Friday April 15th, 2011

The Opposite of Federer

Speaking of Geoff Dyer, he has a brief essay up at Prospect Magazine about his “literary allergy” to David Foster Wallace. On the one hand, I’m a Wallace fan. On the other, there are plenty of sacred literary cows to whom I’m immune, and I would hate for criticism of beloved writers to disappear. Moving away from hands altogether, it’s also true that though I’m a fan, there are things about Wallace’s work — perhaps especially his fiction — that bother me. Dyer writes, “I react against the variously contrived sloppinesses of all those ’sort ofs’ and ‘kind ofs’ in tandem with, sometimes followed by, the magisterial flamboyant (’Existentiovoyeuristic conundra notwithstanding’).” I agree about the contrived sloppiness, for various reasons, but mostly because of the “contrived” part. And this is more a matter of taste than anything else (there must be some people who prefer Rafael Nadal’s human twitches and strains to Roger Federer’s robotic efficiency), but Dyer offers a smart metaphor for Wallace’s style, given Wallace’s writing about tennis, and about Federer in particular:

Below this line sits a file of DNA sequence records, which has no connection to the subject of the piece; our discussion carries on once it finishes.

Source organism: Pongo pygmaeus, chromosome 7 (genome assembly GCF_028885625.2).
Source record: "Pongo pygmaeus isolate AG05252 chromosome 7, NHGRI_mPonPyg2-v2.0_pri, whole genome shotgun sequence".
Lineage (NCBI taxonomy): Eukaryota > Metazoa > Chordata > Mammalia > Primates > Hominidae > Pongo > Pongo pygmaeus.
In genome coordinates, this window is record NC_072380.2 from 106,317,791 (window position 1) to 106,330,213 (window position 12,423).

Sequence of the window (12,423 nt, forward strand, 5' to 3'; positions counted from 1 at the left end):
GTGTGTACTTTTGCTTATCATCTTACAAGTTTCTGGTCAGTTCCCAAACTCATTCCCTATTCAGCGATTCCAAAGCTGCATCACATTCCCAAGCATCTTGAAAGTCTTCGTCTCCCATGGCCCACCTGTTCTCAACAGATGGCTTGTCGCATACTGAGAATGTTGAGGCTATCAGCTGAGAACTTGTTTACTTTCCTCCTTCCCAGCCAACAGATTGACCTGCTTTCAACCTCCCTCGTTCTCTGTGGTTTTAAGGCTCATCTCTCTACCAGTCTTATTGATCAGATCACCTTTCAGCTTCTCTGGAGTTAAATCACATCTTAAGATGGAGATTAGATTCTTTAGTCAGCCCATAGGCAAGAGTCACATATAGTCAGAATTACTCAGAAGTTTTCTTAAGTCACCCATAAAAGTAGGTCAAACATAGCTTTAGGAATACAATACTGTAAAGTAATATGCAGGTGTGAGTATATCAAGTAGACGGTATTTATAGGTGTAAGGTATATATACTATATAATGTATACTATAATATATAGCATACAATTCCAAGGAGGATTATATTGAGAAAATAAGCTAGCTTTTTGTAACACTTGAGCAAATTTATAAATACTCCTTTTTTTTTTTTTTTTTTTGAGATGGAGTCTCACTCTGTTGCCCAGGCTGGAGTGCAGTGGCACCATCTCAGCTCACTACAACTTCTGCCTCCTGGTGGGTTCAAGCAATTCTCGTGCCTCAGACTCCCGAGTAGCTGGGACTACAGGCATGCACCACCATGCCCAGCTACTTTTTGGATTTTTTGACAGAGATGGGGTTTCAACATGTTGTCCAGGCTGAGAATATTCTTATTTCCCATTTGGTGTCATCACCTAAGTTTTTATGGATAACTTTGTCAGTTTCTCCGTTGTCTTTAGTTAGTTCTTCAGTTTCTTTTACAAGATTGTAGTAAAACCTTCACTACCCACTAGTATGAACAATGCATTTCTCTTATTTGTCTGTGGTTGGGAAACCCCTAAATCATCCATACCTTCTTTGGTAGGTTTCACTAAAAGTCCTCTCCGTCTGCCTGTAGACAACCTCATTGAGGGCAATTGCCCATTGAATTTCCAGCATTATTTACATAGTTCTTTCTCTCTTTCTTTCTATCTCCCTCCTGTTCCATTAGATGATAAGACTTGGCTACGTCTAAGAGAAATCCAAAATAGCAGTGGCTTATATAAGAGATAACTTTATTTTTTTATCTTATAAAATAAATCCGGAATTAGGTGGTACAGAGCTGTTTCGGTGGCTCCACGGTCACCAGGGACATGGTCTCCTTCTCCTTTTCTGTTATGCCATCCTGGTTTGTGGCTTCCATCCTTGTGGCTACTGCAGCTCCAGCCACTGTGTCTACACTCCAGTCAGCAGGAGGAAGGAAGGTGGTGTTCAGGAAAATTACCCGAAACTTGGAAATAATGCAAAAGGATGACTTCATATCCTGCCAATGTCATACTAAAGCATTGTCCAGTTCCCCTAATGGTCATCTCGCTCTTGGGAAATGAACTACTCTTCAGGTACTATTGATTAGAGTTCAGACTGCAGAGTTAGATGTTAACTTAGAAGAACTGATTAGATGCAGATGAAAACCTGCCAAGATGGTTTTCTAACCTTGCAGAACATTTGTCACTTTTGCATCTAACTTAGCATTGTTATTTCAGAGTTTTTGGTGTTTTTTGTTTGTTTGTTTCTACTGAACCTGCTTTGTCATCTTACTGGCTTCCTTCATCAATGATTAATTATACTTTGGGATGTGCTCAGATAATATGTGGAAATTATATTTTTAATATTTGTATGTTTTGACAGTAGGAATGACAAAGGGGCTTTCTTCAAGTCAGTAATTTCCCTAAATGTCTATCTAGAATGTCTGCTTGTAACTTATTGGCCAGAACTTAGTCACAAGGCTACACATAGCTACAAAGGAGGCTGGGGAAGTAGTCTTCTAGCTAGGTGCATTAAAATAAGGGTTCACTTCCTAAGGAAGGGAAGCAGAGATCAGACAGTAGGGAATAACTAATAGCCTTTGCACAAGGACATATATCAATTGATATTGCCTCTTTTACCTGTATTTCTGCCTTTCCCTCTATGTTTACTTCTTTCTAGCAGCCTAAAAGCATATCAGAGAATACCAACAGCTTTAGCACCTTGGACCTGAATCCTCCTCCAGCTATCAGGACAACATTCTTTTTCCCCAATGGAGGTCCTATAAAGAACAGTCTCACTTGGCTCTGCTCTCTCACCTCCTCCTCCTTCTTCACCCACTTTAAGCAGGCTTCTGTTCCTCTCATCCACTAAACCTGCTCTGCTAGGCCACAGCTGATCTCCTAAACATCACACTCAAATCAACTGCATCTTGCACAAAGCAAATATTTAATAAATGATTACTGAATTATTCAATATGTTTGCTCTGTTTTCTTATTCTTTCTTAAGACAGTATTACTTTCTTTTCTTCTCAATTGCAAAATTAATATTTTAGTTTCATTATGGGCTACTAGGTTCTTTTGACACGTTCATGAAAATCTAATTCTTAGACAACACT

Federer’s style is about maximum economy and grace of action. Between games he just sits there. Barely even sweats. DFW, by contrast, is forever picking his shorts out of his arse like Nadal, bouncing the balls as many times as Djokovic, tugging his cap forwards and backwards like Roddick, or twitching like Lleyton Hewitt. He is the least Federer-like writer imaginable.